This season, Alvin Ailey American Dance Theater commemorates its 60th anniversary as a company and the 50th anniversary of its first performances at the Auditorium Theatre. This legendary company, established by Alvin Ailey in 1958, forever changed the perception of American dance. Take a look through the company’s significant history as we celebrate these important milestones.
1931 – Alvin Ailey is born in Rogers, TX.
1949 – Ailey, who relocated to Los Angeles at the age of 12, begins studying with modern dance legend Lester Horton and joins Lester Horton Dance Theater the next year. Horton was one of the fi rst choreographers in the United States to insist upon racial integration in his company. “What it came down to was that, for Lester, his art was much more important than the color of a dancer’s skin,” Ailey would later state.
1953 – Horton dies and Ailey briefly takes over leadership of Lester Horton Dance Theater.
1954 – Ailey relocates to New York and begins dancing in Broadway productions.
1957 – Ailey performs as a lead dancer in the Broadway musical Jamaica, which stars Lena Horne.
1958 – Ailey establishes his own company, Alvin Ailey American Dance Theater. The company performs for the first time on March 30, 1958, at the 92nd Street Y in New York City, premiering Ailey’s work Blues Suite.
1960 – Alvin Ailey American Dance Theater becomes the company-in-residence at the 92nd Street Y. Ailey’s work Revelations, a tribute to African American cultural heritage and born out of Ailey’s “blood memories” of growing up in rural Texas, premieres for the first time.
1962 – The Ailey company tours Asia and Australia as part of President John F. Kennedy’s “Special International Program for Cultural Presentations.”
1965 – Judith Jamison performs with the company for the first time.
1966 – Ailey choreographs a production of Antony and Cleopatra for opera singer Leontyne Price at New York’s Lincoln Center.
1967 – Sponsored by the United States State Department, the Ailey company goes on a two and-a-half month tour of Africa, visiting ten countries.
1968 – Ailey sets Revelations on Ballet Folklórico de México for the opening ceremonies of the 1968 Olympics in Mexico City, marking the only time that another company performs Revelations.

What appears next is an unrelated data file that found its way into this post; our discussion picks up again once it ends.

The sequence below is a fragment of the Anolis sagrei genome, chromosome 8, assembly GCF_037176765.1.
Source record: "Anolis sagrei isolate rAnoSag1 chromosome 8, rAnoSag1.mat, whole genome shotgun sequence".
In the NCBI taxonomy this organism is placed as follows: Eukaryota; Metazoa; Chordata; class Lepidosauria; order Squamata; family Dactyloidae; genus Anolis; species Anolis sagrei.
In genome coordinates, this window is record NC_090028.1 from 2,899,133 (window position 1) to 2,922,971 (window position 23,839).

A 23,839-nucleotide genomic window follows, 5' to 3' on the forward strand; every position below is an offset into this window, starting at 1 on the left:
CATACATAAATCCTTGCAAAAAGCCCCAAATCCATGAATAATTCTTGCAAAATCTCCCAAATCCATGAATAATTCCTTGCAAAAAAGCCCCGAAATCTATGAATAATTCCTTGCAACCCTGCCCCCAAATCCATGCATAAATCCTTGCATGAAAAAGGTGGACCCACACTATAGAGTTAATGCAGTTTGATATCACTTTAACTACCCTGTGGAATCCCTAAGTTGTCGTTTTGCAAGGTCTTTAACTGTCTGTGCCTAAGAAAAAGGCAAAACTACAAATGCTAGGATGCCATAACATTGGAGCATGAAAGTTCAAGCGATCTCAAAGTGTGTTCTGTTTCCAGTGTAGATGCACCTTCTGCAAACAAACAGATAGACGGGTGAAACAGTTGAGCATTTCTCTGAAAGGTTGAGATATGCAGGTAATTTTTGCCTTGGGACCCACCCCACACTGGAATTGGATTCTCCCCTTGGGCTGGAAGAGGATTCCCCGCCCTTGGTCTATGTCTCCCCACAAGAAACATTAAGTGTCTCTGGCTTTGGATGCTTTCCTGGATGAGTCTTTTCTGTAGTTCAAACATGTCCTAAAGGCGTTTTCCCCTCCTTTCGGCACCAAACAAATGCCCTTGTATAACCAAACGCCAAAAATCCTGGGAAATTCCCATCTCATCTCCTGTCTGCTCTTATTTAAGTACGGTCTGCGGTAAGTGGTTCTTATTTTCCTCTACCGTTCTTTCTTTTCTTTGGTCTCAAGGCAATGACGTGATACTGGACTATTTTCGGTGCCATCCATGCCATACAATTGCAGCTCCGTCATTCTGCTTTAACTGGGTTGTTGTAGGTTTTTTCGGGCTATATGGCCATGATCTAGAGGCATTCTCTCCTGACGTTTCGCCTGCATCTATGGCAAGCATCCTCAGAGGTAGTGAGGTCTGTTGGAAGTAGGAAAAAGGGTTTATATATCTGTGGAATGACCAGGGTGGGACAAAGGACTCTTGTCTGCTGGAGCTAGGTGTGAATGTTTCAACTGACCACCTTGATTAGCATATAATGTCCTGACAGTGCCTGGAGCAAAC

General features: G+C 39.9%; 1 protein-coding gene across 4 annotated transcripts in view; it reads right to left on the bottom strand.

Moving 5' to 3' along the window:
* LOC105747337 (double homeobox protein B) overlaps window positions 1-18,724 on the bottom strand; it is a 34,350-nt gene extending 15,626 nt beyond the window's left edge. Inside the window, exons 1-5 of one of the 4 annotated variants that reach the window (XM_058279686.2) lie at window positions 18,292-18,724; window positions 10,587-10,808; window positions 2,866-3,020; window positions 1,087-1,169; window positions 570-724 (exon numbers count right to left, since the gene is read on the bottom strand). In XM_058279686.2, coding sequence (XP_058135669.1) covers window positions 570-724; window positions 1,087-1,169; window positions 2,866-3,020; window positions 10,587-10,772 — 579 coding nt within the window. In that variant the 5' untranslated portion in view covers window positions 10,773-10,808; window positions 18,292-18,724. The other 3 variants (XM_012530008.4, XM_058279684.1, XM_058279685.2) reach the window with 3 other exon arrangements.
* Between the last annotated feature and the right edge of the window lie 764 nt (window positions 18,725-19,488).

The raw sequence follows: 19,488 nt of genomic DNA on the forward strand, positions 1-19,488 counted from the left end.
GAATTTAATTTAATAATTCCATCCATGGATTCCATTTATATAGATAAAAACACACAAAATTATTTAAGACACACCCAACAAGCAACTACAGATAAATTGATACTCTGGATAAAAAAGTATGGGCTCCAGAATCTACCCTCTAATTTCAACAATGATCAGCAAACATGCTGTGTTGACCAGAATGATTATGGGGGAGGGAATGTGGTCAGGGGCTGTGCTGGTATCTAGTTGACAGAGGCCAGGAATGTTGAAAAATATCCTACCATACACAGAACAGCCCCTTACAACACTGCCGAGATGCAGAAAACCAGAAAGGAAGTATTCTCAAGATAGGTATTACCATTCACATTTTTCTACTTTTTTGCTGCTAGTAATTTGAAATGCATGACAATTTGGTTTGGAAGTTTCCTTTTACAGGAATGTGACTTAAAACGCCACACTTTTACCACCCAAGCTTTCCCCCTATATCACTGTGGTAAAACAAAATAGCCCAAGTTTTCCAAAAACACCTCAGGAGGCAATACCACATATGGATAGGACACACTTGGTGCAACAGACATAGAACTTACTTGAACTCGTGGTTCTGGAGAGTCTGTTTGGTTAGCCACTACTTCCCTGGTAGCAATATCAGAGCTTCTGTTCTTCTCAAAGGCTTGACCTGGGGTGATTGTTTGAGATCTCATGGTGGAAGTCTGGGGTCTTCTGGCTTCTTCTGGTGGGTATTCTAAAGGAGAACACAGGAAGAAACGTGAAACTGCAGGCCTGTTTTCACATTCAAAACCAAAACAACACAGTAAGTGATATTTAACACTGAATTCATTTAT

Alvin Ailey American Dance Theater performs at the White House for President Lyndon B. Johnson.
1970 – The company goes on a six-week tour of the USSR. The Washington Post reports that the company is kept onstage for 20 minutes of curtain calls after a sold-out opening night performance at Moscow’s Variety Theater.
1971 – The company performs at City Center in New York for the first time. Ailey choreographs Cry for Jamison as a birthday present for his mother. The piece is dedicated to “all black women everywhere – especially our mothers.”
1972 – Alvin Ailey American Dance Theater becomes New York City Center’s first resident modern dance company.
Ailey choreographs Carmen for the Metropolitan Opera.
Jamison becomes a presidential appointee to the National Endowment for the Arts.
1976 – Ailey choreographs Pas de Duke for Jamison and Mikhail Baryshnikov. He receives the prestigious Spingarn Award from the National Association for the Advancement of Colored People (NAACP).
1977 – The Ailey company performs at President Jimmy Carter’s inaugural gala at the White House.
1982 – Ailey receives the United Nations Peace Medal.
1983 – The Ailey company celebrates its 25th anniversary with a special program that causes the New York Times to proclaim that “Alvin Ailey American Dance Theater is not just a company, it is a school of thought.”
1984 – Jamison premieres her first ballet, Divining, set on the Ailey company.
1985 – Alvin Ailey American Dance Theater is the first modern dance company to go on a United States-sponsored tour of the People’s Republic of China.